I noticed that those who got a job were single-minded in their purpose of wanting a job.  They didn't dilute their resolve by wanting a job but maybe opening a business or maybe do some consulting or maybe going back to school.  They were single-minded in pursuit of one goal - a job..

I also noticed that for those who landed finding a job was their top priority.  They put job search activities first!  They chose to attend networking events, go to meetings, contact people they didn’t know, develop and then re-develop or refine their marketing materials, apply for positions, and send yet one more resume to a targeted and desirable company, . . .over getting together with friends, seeing a movie, watching TV, taking vacations, etc.  Other things were delayed or put on hold.  They worked at finding a job like it was their “real job”  –  which of course it is!

2.  Successful job seekers want THAT JOB  –
When interviewing for a position, successful job seekers demonstrate in thought, word, and deed that they want THAT JOB!  They focus only on getting that job  –  not why they don’t think they want it.  Why?  Employers seem to pick up on the vibes that you may not really want that job. 

Successful job seekers reserved any judgement and focused their full attention and energy on selling themselves as the solution for the prospective employer’s needs for each position they pursued!  They showed intense interest in the position, and a passion for the role, company, and industry.  They appeared knowledgeable about the role and company, having done their homework in researching the company.  They posed a good argument as to why they were the best candidate for the job.  And, their obvious thorough preparation displayed a willingness to go the extra mile  –  gladly.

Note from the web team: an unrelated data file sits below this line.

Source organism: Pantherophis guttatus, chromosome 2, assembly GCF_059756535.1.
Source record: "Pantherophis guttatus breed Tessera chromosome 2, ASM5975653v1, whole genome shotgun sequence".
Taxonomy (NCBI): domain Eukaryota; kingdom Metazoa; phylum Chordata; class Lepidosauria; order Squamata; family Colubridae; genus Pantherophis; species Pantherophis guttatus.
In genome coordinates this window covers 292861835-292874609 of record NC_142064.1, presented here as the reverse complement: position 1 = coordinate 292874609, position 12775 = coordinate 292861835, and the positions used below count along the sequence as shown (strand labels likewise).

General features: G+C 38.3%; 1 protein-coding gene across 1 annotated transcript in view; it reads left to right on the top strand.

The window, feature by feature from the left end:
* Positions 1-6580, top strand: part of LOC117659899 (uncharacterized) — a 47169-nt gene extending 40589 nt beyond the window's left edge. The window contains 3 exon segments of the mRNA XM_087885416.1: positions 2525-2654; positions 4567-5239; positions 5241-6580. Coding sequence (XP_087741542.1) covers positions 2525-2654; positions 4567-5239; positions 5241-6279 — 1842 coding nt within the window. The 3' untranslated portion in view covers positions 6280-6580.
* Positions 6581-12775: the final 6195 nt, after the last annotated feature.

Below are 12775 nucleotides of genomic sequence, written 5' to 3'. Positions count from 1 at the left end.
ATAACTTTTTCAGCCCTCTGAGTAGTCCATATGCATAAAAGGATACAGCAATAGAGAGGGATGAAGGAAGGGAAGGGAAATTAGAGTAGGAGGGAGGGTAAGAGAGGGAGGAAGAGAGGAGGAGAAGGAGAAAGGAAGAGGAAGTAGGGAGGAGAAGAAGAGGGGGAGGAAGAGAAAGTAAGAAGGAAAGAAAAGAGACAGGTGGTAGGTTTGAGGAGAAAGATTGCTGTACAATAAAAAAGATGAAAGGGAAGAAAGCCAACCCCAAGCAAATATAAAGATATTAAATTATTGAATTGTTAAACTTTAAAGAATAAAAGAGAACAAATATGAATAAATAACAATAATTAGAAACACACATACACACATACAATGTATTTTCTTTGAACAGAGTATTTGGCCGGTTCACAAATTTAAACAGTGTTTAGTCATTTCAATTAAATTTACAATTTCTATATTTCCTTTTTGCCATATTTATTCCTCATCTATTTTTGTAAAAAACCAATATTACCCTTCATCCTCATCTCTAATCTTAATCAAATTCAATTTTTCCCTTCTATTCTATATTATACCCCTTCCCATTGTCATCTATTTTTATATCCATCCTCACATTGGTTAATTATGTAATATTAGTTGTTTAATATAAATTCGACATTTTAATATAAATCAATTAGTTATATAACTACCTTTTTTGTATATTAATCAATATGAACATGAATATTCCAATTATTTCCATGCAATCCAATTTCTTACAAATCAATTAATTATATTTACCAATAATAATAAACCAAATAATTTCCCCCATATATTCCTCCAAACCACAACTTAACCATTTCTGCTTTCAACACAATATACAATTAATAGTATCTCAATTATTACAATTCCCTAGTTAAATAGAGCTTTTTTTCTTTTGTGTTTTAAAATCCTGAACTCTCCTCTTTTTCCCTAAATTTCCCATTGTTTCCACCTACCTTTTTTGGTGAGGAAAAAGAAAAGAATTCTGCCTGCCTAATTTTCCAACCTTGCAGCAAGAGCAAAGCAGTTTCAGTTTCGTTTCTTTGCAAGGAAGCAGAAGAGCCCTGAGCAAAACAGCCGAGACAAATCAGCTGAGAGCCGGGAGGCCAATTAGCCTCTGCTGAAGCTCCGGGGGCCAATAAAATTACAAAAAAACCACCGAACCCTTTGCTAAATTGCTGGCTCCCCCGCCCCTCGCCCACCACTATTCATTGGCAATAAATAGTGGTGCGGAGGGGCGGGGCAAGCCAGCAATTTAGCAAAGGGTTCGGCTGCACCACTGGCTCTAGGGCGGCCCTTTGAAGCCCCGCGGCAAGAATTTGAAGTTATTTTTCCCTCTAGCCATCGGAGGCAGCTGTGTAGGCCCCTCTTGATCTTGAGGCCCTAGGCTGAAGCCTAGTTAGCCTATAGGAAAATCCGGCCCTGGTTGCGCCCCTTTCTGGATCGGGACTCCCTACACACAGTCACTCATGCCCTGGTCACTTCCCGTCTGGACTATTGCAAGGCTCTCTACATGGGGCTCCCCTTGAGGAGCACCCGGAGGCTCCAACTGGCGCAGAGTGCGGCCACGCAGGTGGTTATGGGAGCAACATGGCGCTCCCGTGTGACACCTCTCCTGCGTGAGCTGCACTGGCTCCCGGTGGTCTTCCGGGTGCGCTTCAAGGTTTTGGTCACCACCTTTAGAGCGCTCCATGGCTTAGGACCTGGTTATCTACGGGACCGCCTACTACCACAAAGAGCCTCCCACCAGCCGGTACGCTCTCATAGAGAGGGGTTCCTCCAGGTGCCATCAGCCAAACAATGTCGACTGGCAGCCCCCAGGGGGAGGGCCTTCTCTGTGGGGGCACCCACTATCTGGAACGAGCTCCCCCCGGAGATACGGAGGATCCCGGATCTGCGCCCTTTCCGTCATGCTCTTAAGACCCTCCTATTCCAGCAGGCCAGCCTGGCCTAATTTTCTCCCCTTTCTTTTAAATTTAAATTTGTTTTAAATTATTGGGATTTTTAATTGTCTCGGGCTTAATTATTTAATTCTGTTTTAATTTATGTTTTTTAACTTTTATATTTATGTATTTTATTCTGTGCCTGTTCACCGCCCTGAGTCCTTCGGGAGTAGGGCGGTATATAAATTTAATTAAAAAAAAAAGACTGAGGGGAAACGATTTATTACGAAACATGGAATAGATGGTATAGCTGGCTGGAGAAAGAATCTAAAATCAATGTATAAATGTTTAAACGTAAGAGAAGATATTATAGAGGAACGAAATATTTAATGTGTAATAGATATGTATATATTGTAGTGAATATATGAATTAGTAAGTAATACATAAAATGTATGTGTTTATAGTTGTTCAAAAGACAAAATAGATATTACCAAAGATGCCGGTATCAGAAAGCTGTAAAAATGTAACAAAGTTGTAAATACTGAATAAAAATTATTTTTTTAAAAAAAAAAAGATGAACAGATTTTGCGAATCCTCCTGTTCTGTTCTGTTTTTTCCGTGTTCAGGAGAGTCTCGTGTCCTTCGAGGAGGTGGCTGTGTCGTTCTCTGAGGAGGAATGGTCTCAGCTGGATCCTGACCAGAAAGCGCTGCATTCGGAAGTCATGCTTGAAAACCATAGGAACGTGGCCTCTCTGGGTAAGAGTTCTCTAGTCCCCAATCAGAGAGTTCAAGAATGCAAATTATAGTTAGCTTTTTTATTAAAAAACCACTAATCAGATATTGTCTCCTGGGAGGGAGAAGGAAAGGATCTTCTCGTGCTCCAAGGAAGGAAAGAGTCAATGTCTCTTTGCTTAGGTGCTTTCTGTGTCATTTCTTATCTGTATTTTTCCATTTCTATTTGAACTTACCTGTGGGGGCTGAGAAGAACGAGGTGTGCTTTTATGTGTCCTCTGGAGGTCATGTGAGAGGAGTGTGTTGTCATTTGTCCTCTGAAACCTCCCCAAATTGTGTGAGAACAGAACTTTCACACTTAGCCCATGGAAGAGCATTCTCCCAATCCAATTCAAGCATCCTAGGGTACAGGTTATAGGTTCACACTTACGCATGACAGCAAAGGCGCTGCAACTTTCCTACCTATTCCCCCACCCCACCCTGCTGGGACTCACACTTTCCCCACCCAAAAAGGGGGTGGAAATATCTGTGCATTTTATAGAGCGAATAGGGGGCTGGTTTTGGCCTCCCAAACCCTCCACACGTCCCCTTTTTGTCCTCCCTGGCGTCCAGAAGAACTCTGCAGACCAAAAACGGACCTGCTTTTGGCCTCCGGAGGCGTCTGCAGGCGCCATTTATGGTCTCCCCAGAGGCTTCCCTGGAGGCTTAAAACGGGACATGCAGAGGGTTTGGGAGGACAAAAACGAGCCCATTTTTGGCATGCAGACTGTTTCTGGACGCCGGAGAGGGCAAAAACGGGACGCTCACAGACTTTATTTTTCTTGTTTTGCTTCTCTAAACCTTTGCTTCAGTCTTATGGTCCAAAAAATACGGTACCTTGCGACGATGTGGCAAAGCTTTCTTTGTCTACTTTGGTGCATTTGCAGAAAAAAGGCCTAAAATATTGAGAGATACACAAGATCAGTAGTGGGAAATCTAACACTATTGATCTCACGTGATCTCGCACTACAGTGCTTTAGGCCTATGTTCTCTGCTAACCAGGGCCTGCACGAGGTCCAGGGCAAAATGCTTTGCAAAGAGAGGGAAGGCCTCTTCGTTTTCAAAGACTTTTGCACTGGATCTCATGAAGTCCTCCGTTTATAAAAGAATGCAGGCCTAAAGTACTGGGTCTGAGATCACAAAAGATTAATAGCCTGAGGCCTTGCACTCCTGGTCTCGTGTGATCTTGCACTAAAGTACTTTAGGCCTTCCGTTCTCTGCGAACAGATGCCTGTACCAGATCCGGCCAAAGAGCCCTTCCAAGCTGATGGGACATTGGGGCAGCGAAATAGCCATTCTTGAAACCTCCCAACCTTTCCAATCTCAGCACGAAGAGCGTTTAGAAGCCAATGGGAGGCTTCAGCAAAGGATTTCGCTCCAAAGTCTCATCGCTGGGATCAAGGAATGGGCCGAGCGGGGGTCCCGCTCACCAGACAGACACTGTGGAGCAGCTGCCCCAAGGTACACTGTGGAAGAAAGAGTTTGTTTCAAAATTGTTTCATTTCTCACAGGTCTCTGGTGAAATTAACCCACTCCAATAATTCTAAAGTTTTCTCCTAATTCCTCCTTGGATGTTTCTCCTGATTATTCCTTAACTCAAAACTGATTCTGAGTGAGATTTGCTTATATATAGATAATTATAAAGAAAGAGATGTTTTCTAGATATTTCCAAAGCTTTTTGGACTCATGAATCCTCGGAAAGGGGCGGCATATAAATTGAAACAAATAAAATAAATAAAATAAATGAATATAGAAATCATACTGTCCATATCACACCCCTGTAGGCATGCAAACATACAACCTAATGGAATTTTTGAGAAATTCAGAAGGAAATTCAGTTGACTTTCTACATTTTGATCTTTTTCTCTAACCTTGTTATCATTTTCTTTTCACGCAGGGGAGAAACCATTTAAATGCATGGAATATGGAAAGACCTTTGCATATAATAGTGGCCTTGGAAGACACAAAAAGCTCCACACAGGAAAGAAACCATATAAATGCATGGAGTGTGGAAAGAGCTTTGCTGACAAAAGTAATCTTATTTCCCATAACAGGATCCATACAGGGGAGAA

Of course, when they went onto their next interview, they displayed the same interest in THAT JOB for which they were interviewing. 

3.  Successful job seekers are persistent  – 
They persist when others have given up, and they do it with high energy and a good attitude.  Easier said than done I know.  Especially when you’ve been working at it for a month, or two, or three and nothing seems to be happening.  But as one old adage says:  “He  –  or she  –  who stops punching first loses the fight!”  In the fight for finding a new position, if you stop searching for a new position, you don’t find one!

4.  Successful job seekers are consistent  – 
Successful job seekers work at their job search consistently.  They treated their searches as their day job  –  and night job too if they had evening meetings, classes, or events to attend.  They worked weekends as well as holidays.  They personified the old adage: “Finding a job is a full-time job”  and then some!

I recalled others who worked sporadically -- even in spurts of brilliance --  at finding a job.  While intermittent efforts might have led to success in previous employment markets, I observed this method to be far less successful than simply working consistently, day by day, at their searches.